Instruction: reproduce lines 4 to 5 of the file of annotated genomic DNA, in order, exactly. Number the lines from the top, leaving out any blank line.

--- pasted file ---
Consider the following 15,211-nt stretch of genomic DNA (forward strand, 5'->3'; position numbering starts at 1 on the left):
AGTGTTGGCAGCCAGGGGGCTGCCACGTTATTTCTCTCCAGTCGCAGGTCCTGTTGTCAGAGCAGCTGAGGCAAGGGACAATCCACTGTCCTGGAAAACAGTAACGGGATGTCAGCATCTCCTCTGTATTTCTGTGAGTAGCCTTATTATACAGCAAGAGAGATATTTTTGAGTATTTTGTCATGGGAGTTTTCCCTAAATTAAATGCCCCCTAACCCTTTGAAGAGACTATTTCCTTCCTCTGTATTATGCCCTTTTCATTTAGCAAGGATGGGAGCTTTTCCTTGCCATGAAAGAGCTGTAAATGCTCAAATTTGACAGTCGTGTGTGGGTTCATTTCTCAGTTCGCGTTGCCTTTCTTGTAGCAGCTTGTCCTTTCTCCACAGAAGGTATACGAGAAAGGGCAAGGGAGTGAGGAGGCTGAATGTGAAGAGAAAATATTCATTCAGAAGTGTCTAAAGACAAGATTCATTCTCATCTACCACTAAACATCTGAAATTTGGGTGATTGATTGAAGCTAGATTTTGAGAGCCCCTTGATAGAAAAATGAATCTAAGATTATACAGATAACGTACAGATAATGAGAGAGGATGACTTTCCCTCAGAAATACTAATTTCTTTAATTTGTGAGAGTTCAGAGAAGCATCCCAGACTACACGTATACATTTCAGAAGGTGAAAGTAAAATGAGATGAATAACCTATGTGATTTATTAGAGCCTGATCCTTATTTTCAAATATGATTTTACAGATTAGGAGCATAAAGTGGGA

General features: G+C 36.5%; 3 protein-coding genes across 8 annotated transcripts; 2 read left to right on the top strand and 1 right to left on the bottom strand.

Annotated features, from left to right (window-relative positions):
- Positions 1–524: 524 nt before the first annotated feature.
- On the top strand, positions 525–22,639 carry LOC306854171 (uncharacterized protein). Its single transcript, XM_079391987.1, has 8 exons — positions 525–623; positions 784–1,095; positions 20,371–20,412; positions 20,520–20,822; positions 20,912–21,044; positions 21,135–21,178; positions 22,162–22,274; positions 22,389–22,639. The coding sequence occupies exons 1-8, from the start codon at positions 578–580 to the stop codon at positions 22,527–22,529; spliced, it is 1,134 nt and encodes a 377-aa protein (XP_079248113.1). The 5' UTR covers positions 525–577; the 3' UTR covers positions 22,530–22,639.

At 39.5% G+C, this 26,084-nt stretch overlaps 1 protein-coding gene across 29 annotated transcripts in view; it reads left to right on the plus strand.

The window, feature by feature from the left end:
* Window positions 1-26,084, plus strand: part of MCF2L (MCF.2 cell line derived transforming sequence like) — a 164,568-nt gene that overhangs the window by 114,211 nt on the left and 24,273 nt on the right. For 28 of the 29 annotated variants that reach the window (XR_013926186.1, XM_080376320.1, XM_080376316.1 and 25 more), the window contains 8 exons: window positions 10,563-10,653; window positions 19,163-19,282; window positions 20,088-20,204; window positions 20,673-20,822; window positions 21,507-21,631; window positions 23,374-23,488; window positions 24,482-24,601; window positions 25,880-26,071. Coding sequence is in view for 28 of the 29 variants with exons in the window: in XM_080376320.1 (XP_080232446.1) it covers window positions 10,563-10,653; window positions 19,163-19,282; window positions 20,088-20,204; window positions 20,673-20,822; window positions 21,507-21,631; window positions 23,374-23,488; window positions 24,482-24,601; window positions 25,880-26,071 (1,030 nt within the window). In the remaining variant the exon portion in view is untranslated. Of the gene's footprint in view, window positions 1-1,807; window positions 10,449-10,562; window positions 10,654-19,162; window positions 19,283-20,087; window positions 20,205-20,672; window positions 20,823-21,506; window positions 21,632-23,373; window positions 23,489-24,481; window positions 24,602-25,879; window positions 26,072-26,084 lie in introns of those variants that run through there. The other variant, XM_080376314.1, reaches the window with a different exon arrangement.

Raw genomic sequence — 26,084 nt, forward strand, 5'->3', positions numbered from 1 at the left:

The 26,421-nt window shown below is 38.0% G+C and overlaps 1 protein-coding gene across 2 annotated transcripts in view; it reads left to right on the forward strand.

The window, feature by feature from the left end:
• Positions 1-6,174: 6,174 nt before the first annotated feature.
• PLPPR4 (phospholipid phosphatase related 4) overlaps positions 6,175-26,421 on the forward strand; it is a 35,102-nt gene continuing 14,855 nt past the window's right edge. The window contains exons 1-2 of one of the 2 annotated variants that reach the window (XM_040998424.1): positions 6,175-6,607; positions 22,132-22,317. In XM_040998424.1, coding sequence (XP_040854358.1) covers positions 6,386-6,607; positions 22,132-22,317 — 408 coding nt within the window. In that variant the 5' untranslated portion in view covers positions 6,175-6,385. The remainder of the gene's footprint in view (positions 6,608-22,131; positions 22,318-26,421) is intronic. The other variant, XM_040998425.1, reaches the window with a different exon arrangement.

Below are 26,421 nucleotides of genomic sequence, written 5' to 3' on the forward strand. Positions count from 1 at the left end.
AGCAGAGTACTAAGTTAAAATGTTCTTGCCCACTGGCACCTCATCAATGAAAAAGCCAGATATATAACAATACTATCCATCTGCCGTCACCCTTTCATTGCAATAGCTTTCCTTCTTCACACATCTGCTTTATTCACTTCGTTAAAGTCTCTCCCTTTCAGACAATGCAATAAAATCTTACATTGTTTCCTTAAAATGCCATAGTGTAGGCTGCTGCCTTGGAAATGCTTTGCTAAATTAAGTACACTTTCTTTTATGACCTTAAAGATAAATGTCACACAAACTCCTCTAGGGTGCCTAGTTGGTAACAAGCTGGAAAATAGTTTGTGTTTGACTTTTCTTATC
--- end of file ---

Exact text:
Annotated features, from left to right (window-relative positions):
- Positions 1–524: 524 nt before the first annotated feature.